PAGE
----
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Petter Rindforth of Fenix Legal reports on a case involving car company Volvo which clarifies the rules on using geographical indications in Sweden.
According to chapter 1, article 5 of the Swedish Trade Marks Act, a mark can be devoid of distinctive character if it consists exclusively of signs or indications which may serve, in trade, to designate the kind, quality, quantity, intended purpose, value, geographical origin or other characteristics, or the time of production of the goods or rendering of the services.
The question is what exactly is seen as a non-registrable “geographical origin”. Obviously not ‘Made By Sweden’, according to a notable case.
In January 2014, the well-known car manufacturer Volvo initiated an advertising campaign called “Made By Sweden”. It was promoted through television and cinema advertising, advertising in newspapers and magazines, promotional activities on the internet and through outdoor advertising.
The campaign and trademark become well known in a short time, no less because of the fact that it involved the world-famous Swedish football player Zlatan Ibrahimović and the popular artist Robyn. After only 26 hours it had reached one million views and had 100,000 shares on YouTube.
In May 2016, the television channel TV3 launched a series named “Made By Sweden”, in cooperation with Volvo, the Swedish Olympic Committee (SOK) and the Modern Times Group (MTG), referring to the upcoming Summer Olympics of that year in Rio de Janeiro, Brazil.
However, in the time between, Green Stapler, a small Stockholm-based company applied for registration of ‘Made By Sweden’ in November 2014 as Swedish national trademarks, followed by an international application in a number of classes, including goods and services related to transport and vehicles.
Green Stapler sent a warning letter to SOK and MTG, referring to the registered trademark rights, and demanded a licence for the continued use of the trademark ‘Made By Sweden’. Volvo responded with a warning letter, demanding Green Stapler immediately cease the use of the trademark.
Further, Volvo applied for Swedish national, EU and international trademark registrations for ‘Made By Sweden’, and initiated invalidity proceedings against Green Stapler’s registrations. In November 2017, Green Stapler submitted an application of summons to the Patent and Market Court (PMD), filing for an injunction forbidding Volvo’s use of the trademark, for a penalty of 0.5 million SEK ($55,000).
Volvo’s invalidity claim was based on likelihood of confusion with its unregistered trademark rights to ‘Made By Sweden’, and bad faith on the part of Green Stapler. Volvo argued that already in 2014, prior to Green Stapler’s trademark registrations, 95% of the adult Swedish population had knowledge of Volvo’s campaign.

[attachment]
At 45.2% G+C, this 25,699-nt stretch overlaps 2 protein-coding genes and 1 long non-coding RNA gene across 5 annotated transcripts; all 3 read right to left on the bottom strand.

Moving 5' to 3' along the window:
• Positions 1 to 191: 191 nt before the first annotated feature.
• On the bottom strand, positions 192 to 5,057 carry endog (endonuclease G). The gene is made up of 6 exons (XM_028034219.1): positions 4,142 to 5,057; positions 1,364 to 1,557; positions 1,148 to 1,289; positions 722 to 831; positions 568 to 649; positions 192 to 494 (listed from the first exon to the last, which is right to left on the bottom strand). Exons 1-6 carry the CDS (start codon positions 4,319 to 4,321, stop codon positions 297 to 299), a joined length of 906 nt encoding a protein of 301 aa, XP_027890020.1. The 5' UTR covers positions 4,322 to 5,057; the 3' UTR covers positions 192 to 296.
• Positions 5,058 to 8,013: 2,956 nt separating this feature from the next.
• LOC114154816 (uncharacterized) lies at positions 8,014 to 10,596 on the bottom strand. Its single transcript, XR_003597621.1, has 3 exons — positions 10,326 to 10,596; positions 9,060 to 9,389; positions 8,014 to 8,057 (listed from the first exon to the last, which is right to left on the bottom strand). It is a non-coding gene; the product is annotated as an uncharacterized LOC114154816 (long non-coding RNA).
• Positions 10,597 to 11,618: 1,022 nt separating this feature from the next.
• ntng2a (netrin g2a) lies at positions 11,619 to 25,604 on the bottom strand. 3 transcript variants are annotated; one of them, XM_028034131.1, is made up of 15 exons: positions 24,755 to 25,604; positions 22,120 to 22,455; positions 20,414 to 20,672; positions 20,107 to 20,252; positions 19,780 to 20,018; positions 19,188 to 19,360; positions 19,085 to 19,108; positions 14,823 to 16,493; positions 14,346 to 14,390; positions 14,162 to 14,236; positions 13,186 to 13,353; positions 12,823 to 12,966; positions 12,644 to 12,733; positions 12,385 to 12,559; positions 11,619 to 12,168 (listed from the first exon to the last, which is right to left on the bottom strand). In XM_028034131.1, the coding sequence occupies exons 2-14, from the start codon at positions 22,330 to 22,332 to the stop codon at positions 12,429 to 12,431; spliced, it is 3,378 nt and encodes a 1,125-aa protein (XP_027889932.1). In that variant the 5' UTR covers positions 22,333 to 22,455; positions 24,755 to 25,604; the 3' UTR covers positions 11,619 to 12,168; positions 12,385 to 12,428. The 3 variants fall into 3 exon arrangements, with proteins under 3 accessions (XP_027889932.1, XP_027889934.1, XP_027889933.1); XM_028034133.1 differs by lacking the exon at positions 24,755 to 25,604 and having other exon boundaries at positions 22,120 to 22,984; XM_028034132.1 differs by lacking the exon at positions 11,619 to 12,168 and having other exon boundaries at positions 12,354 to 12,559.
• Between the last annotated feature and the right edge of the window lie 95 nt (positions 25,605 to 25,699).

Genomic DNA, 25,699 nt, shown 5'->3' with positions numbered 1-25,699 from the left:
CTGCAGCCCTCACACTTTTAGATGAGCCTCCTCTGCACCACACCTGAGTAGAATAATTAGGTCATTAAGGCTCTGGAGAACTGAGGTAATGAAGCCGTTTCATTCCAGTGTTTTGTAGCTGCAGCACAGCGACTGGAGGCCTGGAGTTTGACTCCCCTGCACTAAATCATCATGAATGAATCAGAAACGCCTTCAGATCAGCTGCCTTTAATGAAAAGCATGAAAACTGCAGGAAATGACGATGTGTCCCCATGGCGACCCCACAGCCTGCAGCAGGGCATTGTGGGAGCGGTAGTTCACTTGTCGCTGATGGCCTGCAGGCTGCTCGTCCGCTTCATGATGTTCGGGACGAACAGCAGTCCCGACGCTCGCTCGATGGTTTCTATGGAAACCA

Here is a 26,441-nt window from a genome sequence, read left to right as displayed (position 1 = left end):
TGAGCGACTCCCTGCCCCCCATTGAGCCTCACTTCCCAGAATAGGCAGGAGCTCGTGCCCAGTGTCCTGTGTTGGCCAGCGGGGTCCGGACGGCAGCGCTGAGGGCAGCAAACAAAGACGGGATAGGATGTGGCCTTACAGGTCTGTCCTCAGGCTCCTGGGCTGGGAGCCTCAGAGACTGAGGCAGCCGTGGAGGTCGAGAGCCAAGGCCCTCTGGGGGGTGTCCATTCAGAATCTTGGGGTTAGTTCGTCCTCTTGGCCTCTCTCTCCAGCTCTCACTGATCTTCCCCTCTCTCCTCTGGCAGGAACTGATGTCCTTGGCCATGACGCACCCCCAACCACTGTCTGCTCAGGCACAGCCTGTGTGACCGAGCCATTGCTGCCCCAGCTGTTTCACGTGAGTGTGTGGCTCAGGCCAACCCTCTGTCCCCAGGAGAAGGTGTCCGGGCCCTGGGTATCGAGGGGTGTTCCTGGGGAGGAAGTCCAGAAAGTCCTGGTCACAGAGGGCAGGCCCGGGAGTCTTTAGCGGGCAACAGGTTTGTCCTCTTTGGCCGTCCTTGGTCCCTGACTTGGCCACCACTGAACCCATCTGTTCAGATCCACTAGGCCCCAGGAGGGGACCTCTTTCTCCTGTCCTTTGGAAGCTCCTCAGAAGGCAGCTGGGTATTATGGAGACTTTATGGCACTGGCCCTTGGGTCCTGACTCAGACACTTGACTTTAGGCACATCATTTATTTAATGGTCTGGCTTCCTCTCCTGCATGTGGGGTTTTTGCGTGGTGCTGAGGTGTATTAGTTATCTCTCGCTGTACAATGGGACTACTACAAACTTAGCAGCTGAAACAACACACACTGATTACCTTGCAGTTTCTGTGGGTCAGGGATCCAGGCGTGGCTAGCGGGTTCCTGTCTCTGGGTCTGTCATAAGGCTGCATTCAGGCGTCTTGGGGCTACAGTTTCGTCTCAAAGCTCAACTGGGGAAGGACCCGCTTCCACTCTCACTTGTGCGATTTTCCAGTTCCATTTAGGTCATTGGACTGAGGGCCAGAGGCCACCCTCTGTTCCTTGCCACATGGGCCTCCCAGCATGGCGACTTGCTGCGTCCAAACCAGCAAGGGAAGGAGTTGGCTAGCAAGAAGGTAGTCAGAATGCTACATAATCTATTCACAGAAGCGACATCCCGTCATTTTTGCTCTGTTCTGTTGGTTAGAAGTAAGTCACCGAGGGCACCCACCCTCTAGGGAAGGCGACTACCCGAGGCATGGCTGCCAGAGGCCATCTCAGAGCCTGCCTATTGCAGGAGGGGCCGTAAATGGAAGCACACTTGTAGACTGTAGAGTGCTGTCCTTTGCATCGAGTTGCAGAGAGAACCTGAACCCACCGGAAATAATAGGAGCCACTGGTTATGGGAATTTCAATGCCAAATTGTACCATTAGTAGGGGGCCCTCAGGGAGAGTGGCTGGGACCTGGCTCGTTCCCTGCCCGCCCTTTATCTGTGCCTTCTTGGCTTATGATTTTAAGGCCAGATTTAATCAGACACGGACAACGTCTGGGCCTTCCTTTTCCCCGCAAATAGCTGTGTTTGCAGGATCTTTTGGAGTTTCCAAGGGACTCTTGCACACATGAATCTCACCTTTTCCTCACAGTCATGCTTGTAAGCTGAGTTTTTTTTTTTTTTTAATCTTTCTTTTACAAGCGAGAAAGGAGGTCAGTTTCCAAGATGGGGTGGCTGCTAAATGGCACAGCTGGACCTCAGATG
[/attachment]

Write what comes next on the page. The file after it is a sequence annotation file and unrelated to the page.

The court made its decision on February 26, 2018 (PMT 4791-17). The PMD concluded that Volvo’s campaign was not strong enough to claim unregistered trademark rights to ‘Made By Sweden’ at the time of filing of Green Stapler’s trademarks.
The PMD proceeded to examine Volvo’s bad faith claim. Pursuant to chapter 2, article 8, paragraph 4 of the Swedish Trademarks Act, a trademark shall not be registered if it can be confused with a symbol which, at the time of the application, was being used by a third party and is still in use, if the applicant was acting in bad faith at the time of the application.
Here, the PMD took into consideration Volvo’s evidence of the extensive marketing campaign, that Green Stapler had applied for goods and services relating to transport and vehicles without being in that industry, and that the trademarks were not in use. The PMD ordered Green Stapler’s three trademarks to be cancelled and the company to pay 1.8 million Swedish SEK for Volvo’s legal costs.
‘Made By Sweden’ is now well-known and related to Volvo. Companies that want to indicate Sweden as the base for their goods and services will have to find something else. Perhaps ‘Made For Sweden’ is an alternative, at least in combination with some other words.
As of today, ‘Made For Sweden’ is included in only one Swedish national registration, namely No 359535, ‘Fjällsländan lx Hand made for Sweden in High Modulus LX graphite’ (figurative), covering goods in class 28.
‘Made In Sweden’ on the other hand is part of 43 existing Swedish national trademarks—although none of them is a pure word mark, which is perfectly in line with chapter 1, article 5 of the Swedish Trade Marks Act.
Petter Rindforth is managing partner at Fenix Legal. He can be contacted at: email@example.com
Sweden, Fenix Legal, Volvo, Swedish Trade Marks Act, geographical origin, Zlatan Ibrahimović, Green Stapler, advertising campaign, injunction